Plantains are a staple food in the tropical regions of the world, treated in much the same way as potatoes and with a similar neutral flavor and texture when the unripe fruit is cooked by steaming, boiling or frying.



Sweet Green Plantain Porridge


Yields 3 generous portions

Ingredients

3 Green Plantains
¼ cup All-Purpose Flour
¼ cup Whole Milk
½ cup Sweetened Condensed Milk
1/4 cup Raw Sugar
1/4 teaspoon Salt
¼ teaspoon Ground Nutmeg
¼ teaspoon Ground Cinnamon
5 cups Water


Directions


Cut off the tips of each plantain and make an incision along the whole length of the banana. Slowly slide your thumb along the incision and remove the skin.

Chop the plantain place into a blender. Add flour and ½ cup water blend for 2 minutes until smooth (add more water if needed).

Bring the remaining cups of water to boil in a large saucepan reduce to medium heat. Add the plantain mixture to the boiling water and stir for about 3 minutes or until smooth. Add remaining ingredients. Let porridge simmer for about 15 minutes serve warm.


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Monday, July 26, 2010

Roasted Curry Maize Soup

Roasted Curry Maize Soup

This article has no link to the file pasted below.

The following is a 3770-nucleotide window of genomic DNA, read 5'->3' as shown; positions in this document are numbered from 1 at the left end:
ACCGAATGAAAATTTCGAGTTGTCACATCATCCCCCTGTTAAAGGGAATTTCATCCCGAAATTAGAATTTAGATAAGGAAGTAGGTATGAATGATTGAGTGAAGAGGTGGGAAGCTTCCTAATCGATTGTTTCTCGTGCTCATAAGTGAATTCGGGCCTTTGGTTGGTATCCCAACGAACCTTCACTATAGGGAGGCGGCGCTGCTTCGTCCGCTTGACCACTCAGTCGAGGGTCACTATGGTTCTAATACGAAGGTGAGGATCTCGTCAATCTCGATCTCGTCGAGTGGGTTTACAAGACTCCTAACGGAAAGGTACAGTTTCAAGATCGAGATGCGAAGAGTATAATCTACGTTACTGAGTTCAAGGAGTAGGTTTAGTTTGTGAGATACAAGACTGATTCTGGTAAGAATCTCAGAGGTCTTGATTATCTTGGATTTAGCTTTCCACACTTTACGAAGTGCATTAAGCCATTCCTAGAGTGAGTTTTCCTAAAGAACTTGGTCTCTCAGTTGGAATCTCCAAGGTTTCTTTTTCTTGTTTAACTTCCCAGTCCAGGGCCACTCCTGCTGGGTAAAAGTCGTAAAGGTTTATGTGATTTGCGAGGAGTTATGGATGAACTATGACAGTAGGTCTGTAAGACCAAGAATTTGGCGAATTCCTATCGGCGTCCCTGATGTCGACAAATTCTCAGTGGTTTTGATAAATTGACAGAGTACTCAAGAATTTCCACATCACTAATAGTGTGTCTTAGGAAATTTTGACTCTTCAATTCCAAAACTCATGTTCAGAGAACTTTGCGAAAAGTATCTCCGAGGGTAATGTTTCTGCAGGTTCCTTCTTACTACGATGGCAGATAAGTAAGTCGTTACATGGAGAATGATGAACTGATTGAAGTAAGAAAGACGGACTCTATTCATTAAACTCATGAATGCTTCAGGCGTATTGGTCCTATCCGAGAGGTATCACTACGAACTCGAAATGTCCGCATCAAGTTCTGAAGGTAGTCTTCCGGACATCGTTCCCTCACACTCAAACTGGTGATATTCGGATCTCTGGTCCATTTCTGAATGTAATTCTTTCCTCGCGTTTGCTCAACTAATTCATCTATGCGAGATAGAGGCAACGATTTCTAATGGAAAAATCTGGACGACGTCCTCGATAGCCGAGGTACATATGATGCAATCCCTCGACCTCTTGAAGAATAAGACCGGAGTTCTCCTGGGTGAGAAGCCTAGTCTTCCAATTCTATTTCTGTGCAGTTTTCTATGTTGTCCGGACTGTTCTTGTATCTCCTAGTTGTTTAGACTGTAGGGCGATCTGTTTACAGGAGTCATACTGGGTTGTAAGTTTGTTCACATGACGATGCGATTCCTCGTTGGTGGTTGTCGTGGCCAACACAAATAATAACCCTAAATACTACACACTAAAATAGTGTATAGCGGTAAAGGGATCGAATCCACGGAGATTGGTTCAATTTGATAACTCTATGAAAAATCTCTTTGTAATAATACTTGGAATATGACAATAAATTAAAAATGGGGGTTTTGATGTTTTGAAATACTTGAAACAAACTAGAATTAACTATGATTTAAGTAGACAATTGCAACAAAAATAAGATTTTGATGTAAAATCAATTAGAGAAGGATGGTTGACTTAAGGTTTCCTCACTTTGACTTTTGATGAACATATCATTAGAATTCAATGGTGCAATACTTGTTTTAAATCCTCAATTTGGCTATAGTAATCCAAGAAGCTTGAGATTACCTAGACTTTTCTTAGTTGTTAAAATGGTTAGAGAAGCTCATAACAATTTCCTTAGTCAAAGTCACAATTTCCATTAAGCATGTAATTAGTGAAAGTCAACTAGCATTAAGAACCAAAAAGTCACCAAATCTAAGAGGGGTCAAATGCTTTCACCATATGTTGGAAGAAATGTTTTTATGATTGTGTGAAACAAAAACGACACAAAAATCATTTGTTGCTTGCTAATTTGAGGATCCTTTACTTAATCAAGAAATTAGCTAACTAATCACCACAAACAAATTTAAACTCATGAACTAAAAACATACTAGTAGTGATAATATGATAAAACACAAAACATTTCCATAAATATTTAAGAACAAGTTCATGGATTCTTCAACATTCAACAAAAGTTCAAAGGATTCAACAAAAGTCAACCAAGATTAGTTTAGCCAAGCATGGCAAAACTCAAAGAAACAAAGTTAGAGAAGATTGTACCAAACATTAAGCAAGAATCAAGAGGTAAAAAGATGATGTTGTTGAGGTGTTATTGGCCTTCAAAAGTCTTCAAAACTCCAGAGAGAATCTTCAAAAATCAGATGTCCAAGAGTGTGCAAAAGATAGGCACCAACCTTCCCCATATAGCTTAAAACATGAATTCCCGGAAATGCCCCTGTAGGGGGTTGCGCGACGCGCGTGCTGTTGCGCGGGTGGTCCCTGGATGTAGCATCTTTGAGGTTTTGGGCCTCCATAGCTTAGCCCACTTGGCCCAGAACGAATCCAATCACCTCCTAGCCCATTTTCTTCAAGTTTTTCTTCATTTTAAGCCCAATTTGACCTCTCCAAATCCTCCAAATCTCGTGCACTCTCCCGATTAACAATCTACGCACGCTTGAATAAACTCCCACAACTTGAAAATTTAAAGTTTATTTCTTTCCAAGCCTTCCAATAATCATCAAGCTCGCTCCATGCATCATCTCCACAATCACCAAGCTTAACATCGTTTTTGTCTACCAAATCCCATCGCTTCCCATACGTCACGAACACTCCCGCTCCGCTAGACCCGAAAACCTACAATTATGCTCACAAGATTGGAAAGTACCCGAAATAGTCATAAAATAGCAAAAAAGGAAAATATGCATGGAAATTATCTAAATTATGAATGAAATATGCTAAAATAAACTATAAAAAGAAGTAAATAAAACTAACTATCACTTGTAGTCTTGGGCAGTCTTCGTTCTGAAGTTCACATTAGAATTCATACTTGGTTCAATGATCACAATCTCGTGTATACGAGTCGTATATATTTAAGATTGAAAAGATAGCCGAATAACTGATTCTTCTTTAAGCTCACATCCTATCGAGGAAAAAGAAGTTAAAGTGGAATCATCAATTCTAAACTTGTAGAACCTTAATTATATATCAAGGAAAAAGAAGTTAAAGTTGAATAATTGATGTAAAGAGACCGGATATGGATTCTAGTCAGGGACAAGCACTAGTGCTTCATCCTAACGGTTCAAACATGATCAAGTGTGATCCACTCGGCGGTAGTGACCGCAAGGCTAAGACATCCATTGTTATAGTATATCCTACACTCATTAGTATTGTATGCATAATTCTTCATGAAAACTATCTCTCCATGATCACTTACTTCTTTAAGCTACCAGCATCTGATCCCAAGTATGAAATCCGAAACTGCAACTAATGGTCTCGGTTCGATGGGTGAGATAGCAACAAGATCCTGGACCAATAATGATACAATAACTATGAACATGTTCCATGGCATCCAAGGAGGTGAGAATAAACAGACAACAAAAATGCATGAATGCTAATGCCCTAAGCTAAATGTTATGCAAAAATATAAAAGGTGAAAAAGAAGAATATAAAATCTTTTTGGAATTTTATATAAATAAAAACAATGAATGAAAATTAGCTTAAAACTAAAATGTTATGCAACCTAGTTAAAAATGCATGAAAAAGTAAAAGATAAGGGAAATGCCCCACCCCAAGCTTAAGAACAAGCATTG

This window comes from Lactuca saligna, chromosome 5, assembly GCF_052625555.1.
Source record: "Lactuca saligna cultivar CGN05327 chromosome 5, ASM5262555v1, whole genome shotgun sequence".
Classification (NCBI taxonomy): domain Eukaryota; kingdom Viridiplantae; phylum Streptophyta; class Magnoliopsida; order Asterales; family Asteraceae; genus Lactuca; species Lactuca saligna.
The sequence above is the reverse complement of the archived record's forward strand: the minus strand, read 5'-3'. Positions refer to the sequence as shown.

Roasted Curry Maize Soup

Roasted Curry Maize Soup
African Recipes by

Roasted corn or maize is a healthy African recipe made with onions, cabbage, and potato, hot peppers, corn and curry spice. Our African Roasted Curry Corn Soup has all the flavors you love from Africa street corn wrapped up into one comfort maize corn soup.

Prep time: Cook time: Total time:


Ingredients
1 large package frozen whole kernel corn
½ head cabbage shredded
1 white onion chopped finely
1 medium sized potato, diced small
1 teaspoon curry powder
1 teaspoon red pepper flakes
Salt and pepper to taste
1 tablespoon olive oil
1 cup vegetable broth


Directions
In a large frying pan add oil and corn, sauté 4 minutes. Add remaining ingredients mix well, cover and simmer 15 minutes stirring occasionally. Serve over rice or as a soup dish. 




Corn farming in Uganda AfricaDid you know?
Maize or corn is one of the most important cereal crops in the African countries of Kenya, Ethiopia, Tanzania and Uganda.

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Find your true life work in Africa.

A bird sits on a tree it likes - African Proverb

Chic African Culture Featured Articles

Find your true life work in Africa.


A wise person does not fall down on the same hill twice.